Andrew:         “On cross-examination of the character witness, the court may allow an inquiry into relevant specific instances of the person’s conduct.” 

Then subsection (b), which is the pertinent rule here, “When a person’s character or character trait is an essential element of a charge, claim, or defense, the character or trait may also be proved by relevant specific instances of the person’s conduct.”

Thomas:         Huh.

Andrew:         So put all of that together, Thomas, you answered C and in fact you said of the no answers, B is the best no answer.  It is in fact B.  When you have a pertinent character trait such as honesty for a charge such as fraud, whether you’re an honest person relates to the fraud, but is not an essential element.  You can be charged with fraud and be a generally honest person who’s just lied in this particular instance.

Thomas:         What would be an essential element?  I don’t understand.

Andrew:         So it would be where there is an intent where there is a mental state.  To say “with intent to defraud.”

Thomas:         Okay.

Andrew:         You would say well I’m gonna put on evidence that this person has never intended to defraud anybody.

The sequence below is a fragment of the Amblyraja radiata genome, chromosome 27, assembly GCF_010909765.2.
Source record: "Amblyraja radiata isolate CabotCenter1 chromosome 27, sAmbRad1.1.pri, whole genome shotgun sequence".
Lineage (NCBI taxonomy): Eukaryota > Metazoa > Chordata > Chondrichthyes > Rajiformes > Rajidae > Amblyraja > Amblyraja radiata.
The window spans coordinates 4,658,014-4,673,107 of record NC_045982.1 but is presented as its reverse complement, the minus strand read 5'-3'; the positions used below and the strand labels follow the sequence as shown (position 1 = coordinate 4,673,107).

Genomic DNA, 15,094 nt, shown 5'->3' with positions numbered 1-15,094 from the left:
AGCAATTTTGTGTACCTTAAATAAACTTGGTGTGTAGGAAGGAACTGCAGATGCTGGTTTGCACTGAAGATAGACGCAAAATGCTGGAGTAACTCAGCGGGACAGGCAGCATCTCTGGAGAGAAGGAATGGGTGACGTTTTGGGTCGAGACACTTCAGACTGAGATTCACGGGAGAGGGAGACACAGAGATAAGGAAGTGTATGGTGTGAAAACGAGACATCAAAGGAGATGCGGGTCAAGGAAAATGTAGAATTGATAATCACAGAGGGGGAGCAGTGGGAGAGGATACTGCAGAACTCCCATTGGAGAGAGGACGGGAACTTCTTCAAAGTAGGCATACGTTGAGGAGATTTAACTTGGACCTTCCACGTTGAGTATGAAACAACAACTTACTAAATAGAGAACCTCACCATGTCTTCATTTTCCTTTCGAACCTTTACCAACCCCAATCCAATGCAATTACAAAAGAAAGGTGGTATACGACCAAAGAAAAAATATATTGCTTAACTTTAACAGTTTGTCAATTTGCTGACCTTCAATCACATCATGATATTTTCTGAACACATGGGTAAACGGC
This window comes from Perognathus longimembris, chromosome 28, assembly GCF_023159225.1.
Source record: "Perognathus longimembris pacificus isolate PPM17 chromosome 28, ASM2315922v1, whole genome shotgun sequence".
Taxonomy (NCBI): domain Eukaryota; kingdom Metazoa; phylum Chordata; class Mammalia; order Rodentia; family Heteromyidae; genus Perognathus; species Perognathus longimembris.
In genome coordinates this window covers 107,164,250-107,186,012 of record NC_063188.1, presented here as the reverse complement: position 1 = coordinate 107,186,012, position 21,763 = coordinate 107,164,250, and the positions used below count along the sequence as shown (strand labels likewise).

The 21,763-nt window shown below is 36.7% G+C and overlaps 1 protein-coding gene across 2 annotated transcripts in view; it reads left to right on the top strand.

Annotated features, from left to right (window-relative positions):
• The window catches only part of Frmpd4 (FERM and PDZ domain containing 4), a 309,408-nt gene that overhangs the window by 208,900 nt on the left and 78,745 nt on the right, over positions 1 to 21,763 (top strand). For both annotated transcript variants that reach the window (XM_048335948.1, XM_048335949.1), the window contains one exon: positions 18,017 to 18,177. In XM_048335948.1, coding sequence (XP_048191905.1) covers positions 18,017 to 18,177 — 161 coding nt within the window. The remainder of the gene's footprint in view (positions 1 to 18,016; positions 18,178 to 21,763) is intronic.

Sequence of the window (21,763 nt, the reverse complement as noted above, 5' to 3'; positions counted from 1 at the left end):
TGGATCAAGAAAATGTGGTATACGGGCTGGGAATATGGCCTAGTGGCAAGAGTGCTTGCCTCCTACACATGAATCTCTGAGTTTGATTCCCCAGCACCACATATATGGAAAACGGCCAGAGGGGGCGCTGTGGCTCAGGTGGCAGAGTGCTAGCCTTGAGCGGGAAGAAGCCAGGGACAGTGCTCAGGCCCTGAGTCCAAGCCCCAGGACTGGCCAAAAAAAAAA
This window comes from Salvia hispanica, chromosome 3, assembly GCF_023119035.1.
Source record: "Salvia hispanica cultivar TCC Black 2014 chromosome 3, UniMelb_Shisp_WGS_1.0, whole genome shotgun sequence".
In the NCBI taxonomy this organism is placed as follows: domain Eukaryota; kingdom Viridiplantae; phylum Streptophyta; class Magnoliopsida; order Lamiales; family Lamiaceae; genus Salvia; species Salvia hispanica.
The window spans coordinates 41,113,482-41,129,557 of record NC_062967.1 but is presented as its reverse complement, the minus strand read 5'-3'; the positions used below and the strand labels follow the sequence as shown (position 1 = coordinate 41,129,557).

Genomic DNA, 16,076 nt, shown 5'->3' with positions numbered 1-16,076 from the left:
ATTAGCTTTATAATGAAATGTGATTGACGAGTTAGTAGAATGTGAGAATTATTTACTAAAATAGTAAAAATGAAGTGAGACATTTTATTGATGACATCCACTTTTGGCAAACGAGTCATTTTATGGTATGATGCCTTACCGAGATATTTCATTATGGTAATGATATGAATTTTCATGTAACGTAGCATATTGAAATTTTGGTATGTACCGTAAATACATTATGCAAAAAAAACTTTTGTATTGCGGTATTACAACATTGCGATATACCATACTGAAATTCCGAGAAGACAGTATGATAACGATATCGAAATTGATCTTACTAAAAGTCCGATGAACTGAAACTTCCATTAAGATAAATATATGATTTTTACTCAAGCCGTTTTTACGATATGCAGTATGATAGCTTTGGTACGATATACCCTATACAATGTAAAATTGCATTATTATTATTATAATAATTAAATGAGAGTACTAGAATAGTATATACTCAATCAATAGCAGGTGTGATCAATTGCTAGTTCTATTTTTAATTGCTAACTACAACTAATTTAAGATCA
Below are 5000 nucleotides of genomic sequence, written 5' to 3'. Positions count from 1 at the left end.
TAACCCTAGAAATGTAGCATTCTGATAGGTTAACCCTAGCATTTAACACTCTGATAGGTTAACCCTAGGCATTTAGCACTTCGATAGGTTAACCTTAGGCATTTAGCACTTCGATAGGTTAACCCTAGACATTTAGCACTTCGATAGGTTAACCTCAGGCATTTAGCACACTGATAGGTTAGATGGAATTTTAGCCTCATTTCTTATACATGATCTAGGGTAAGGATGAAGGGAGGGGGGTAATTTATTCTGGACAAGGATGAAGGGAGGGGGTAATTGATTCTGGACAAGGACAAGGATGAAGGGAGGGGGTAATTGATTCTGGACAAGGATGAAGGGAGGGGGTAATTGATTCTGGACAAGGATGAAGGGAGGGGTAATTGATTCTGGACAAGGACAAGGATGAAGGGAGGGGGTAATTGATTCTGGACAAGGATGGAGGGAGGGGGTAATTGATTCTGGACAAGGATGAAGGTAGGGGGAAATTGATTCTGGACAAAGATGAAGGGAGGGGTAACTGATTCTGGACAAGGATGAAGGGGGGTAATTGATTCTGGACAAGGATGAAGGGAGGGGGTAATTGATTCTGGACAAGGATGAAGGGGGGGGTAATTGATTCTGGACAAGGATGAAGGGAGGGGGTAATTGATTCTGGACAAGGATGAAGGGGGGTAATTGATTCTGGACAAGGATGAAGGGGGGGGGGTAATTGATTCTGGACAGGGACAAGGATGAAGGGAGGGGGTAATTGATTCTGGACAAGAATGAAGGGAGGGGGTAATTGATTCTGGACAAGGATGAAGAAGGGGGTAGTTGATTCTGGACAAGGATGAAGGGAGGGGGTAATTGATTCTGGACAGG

Thomas:         Well this is bizarre.

Andrew:         It is totally bizarre.

Thomas:         I stand by my reasoning.

Andrew:         I think your reasoning was excellent, it’s why I went through – and by the way, I did all of this because, as patrons will see, the book answer is super not helpful in explaining this.  [Laughs]

Thomas:         Yeah.

Andrew:         I’m not gonna read it on the air because it’s nonsense – I mean, it’s not nonsense, it’s just not helpful.

Thomas:         Yeah.

Andrew:         It is the case that in general you don’t get to put character evidence on.  When you’re a criminal defendant and it’s relevant you get to elicit testimony in the form of an opinion-

Thomas:         But somehow not specific examples?

Andrew:         But not specific stuff.

Thomas:         That makes no sense to me.

Andrew:         So the way in which this plays out – again, I’m not a criminal lawyer, nor am I a criminal lawyer [Laughs] – finally got to that part!

Thomas:         Sure you are.

Andrew:         In Better Call Saul, it was great!  Oh I laughed so hard at that episode!

Thomas:         That’s from Breaking Bad…

Andrew:         Uh, is it?

Thomas:         Yeah.  It’s Jesse Pinkman. 

Andrew:         Yes, yes you’re right.  Of course it is, yeah.  Sorry, I’m watching them in parallel, so it’s sort of fun.

Thomas:         Yeah that’s interesting.

Andrew:         It’s an interesting way to do it, it’s a weird way to do it.

Thomas:         That’s alright.  However you do it, I’m happy you’re watching, finally.

Andrew:         Yeah, they’re great, they’re great.  So notwithstanding that Jesse Pinkman diversion, here’s how this plays out.  Prosecutor puts on evidence of the crime.  The defendant then calls as a witness someone who will testify as to the general reputation of that person, and then on cross examination the prosecutor can then ask the witness about specific examples.  Think about how that would take the form.